The Magic Thief
Sarah Prineas, illus. by Antonio Javier Caparo.
HarperCollins, $16.99 (432p) ISBN 978-0-06-137587-3
Readers clamoring for magical tales will enjoy Prineas’s fast-paced first novel, the opener of a promising trilogy. Connwaer, a preteen pickpocket, steals the locus magicalicus from the most revered and powerful wizard in the city of Wellmet. Recently returned from banishment, Nevery Flinglas is not angered by the boy’s thievery, just surprised the stone’s power didn’t kill the orphan. Accordingly, Nevery takes him on as a potential apprentice and offers him refuge in his crumbling home. Soon, Conn must enroll in wizard school, find his own magical stone and help his master determine the cause of Wellmet’s diminishing magic while avoiding some unsavory characters. Prineas depicts Conn, the narrator, as refreshingly candid and a quick study while revealing Nevery as insightful and unexpectedly caring. Interspersed throughout and printed to look like facsimiles, Nevery’s journal entries and correspondence offer intriguing counterpoint to Conn’s perspective; sketches of characters and places, incorporated on the first page of each chapter, also lighten the lengthy text. The magical fireworks do not explode until the end, leaving readers confident that Prineas will turn up the heat in the next installment. Ages 10–up. (June)
[starred] Prineas, Sarah
THE MAGIC THIEF: Book One
Illus. by Antonio Javier Caparo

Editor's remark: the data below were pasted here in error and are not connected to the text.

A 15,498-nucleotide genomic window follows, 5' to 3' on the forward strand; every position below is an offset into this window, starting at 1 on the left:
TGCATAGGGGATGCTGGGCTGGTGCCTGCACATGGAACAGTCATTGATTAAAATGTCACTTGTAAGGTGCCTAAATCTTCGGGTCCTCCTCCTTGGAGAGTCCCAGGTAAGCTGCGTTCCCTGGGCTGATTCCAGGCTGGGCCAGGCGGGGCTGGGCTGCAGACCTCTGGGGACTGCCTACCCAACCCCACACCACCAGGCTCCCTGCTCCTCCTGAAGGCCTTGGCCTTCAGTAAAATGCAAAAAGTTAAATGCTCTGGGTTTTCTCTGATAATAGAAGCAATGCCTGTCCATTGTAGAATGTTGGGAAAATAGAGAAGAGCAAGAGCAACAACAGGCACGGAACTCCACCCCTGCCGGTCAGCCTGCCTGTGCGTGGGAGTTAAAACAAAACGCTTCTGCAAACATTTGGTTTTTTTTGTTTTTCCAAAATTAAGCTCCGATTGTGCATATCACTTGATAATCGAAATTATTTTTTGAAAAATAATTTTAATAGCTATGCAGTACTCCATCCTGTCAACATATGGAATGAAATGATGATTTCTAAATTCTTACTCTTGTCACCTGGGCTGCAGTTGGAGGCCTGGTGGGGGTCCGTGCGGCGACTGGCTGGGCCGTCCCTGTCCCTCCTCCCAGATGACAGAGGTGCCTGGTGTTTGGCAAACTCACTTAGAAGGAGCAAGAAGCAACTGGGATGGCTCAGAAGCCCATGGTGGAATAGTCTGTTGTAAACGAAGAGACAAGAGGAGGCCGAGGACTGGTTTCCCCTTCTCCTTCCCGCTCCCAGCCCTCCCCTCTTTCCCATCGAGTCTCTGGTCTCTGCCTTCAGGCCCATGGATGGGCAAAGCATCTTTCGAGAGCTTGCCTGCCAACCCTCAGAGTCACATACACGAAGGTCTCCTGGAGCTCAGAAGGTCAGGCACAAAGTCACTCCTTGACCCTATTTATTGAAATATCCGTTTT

An uncommonly engaging young narrator kicks this debut fantasy ahead of the general run. Street-rat Connwaer’s skill at picking locks and pockets comes back to bite him when he tries to steal the “locus magicalicus” talisman of gruff sorcerer Nevery Flinglas. Suddenly, Conn finds himself apprenticed to the magician, searching for a locus magicalicus of his own (all magicians have to have one), and deeply involved in discovering why all magic is rapidly draining out of the town of Wellmet. Canny, a quick study and endowed with a heroic appetite for biscuits, Conn works his way into the hearts of both his master and the mystery, meeting several memorable characters—notably Benet, a surly hired thug who can cook and knit as well as he can break heads—along the way to a literally explosive climax. All in all a sturdy start, illustrated with Caparo’s realistic portraits at the chapter heads and reminiscent of Angie Sage’s Septimus Heap tales (Queste, 2008, etc.) in style and setting. (map; glossary, runes and biscuit recipe not seen) (Fantasy. 10-13)